As security professionals, we hear about mitigation and remediation on a daily basis. However, these are terms that are commonly confused with each other. In incident response, Mitigation is to minimize the damage of the threat; it is the first thing you do when you realize you have a problem. Remediation happens when the threat is eradicated, and the goal is to get things back to the way they should be.
For example, if there is a compromised device on a network, a mitigation measure could be to block the connection between the compromised asset and their command and control center. A remediation measure would be to identify the malware and clean up the machine. The issue arises when, due to the abundance of threats, we may be overlooking how critical the remediation step really is, and its long-term effect if we skip it. By avoiding the remediation step, security teams are inadvertently allowing thousands of infected devices to make continuous attempts to contact adversarial infrastructure—even if those contacts are interrupted, the attempts will continue. Mitigation alone could make teams believe that the problem is solved when it is only giving them a false sense of security. Let’s explore why mitigation is not enough on its own.
- Mitigation is only the first step: Mitigation should be used as a way to gain time but not as an end itself. Depending on your cyber defense, blocking, isolating, or shutting down may be enough to prevent damage and give your security team time to eliminate the threat.
- Mitigation generates a false sense of security: When you block malware connections or isolate a compromised asset it is normal to feel that your organization is now secure. But what happens if by mistake someone in your team changes the firewall rules, or the malware contacts a new C&C that is not blocked, or if a global situation, like the COVID19 pandemic, forces all your employees to change location overnight?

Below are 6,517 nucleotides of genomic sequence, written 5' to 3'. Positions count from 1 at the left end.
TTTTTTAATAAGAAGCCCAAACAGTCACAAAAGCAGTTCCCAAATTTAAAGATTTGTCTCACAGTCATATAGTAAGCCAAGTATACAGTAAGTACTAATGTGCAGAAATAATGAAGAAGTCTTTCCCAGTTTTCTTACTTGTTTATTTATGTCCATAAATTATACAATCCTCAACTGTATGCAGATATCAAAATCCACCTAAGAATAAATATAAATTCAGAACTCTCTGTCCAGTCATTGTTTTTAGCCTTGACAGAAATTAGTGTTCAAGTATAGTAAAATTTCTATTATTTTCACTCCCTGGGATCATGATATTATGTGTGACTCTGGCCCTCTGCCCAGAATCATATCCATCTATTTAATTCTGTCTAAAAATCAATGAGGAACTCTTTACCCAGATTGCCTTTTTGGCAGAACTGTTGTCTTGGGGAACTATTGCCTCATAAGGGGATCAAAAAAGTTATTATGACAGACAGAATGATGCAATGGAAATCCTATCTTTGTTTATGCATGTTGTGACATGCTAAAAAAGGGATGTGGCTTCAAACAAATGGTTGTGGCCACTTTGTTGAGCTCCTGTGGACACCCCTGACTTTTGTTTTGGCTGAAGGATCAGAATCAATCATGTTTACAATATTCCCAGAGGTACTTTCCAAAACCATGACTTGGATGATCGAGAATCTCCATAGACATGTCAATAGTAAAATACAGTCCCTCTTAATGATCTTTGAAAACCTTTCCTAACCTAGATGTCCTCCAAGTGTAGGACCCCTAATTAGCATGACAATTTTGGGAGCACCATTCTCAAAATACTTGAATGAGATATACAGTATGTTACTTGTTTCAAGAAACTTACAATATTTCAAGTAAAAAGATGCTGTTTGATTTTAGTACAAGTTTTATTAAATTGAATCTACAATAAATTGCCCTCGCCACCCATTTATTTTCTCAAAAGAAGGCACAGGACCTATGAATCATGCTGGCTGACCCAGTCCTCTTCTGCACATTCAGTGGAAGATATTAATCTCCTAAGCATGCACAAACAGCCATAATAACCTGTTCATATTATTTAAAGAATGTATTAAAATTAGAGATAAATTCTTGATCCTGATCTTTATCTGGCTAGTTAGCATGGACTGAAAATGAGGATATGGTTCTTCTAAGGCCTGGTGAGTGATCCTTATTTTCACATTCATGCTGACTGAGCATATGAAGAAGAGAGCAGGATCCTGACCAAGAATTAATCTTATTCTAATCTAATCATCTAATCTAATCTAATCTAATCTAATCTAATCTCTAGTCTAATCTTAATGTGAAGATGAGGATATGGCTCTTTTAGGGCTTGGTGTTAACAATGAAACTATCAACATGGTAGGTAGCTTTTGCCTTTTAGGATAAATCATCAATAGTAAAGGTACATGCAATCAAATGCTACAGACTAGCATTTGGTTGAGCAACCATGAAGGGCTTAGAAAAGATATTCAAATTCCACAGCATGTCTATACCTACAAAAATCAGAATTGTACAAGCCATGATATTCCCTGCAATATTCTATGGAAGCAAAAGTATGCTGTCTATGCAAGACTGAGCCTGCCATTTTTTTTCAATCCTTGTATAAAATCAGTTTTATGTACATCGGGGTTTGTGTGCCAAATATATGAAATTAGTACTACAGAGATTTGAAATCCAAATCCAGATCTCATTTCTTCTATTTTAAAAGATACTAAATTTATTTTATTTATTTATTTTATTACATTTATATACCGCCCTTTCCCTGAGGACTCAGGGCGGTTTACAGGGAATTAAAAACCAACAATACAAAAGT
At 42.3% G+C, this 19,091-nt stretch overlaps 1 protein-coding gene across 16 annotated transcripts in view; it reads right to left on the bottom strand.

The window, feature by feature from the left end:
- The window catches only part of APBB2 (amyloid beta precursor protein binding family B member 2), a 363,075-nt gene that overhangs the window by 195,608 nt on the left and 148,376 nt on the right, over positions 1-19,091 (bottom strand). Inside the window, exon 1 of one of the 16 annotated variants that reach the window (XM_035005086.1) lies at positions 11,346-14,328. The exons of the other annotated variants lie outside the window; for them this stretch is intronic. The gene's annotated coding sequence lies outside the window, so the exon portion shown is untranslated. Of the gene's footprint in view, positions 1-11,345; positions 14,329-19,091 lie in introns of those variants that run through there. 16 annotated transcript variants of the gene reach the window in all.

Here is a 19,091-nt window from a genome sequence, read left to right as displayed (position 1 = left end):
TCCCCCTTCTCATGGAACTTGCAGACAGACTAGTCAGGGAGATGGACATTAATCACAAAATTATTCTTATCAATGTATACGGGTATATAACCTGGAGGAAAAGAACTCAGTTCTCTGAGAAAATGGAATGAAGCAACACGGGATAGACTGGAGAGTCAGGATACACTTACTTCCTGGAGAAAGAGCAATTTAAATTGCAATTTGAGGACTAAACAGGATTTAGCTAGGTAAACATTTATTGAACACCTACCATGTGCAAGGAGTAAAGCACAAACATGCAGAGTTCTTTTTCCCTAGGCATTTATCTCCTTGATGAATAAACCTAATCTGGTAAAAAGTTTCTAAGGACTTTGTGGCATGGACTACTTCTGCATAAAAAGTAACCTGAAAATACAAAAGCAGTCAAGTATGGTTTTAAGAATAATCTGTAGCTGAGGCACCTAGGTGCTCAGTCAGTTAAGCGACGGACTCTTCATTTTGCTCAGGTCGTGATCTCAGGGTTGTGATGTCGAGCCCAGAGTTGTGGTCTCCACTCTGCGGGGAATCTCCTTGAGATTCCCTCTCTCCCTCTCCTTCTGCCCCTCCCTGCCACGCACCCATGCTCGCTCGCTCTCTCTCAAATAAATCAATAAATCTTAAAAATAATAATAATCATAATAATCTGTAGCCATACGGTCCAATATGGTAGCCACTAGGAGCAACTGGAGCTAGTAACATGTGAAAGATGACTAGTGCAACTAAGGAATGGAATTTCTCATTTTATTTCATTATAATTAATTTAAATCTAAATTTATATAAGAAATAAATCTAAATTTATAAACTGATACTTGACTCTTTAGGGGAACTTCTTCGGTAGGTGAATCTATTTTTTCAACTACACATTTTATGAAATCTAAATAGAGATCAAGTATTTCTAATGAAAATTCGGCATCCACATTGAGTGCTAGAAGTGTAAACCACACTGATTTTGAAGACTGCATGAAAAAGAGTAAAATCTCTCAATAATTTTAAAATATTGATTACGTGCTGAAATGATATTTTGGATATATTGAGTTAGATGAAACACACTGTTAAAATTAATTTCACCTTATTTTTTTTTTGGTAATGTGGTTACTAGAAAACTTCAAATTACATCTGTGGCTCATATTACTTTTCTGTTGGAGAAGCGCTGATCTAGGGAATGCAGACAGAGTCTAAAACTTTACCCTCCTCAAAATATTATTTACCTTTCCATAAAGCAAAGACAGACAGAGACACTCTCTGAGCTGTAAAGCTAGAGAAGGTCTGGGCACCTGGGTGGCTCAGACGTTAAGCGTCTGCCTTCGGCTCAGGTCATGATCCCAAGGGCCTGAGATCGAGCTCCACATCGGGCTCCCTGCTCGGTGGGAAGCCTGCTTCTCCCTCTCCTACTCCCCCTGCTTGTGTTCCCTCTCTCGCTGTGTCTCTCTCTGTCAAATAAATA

- Mitigation should be part of a containment strategy: According to NIST “containment strategies vary based on the type of incident. For example, the strategy for containing an email-borne malware infection is quite different from that of a network-based DDoS attack”. That means that you need to design your containment strategy based on each type of attack and take into consideration factors such as potential damage, evidence preservation, service availability, and more.
Which is better: mitigation or eradication in incident response?
Both. You need to mitigate to gain time and eradicate to ensure that the compromise cannot affect the organization. Your goal in the eradication phase is to eliminate all components of the incident (eg: deleting malware or disabling breached accounts) and identify and block the entry points of the compromise to avoid the same compromise in the future if possible.
With Lumu it is easy to see if the compromise has been eradicated. You can go to Activity, search for the specific compromise, and see when was the last contact. If you see a contact after it was eradicated there are 2 possibilities. Either it was not effectively eradicated from the affected machines, or it managed to affect new machines.
Another critical step that is often forgotten is the post-incident activity. In this phase, it is crucial to identify the lessons learned during the incident response phase, so as to avoid similar compromises in the future. You can use the NIST Computer Security Incident Handling Guide to understand more about this process.
You should not choose mitigation or eradication. You must do both as they are part of the incident response process. Mitigation is like taking a pain pill, and eradication is curing what is actually causing the pain.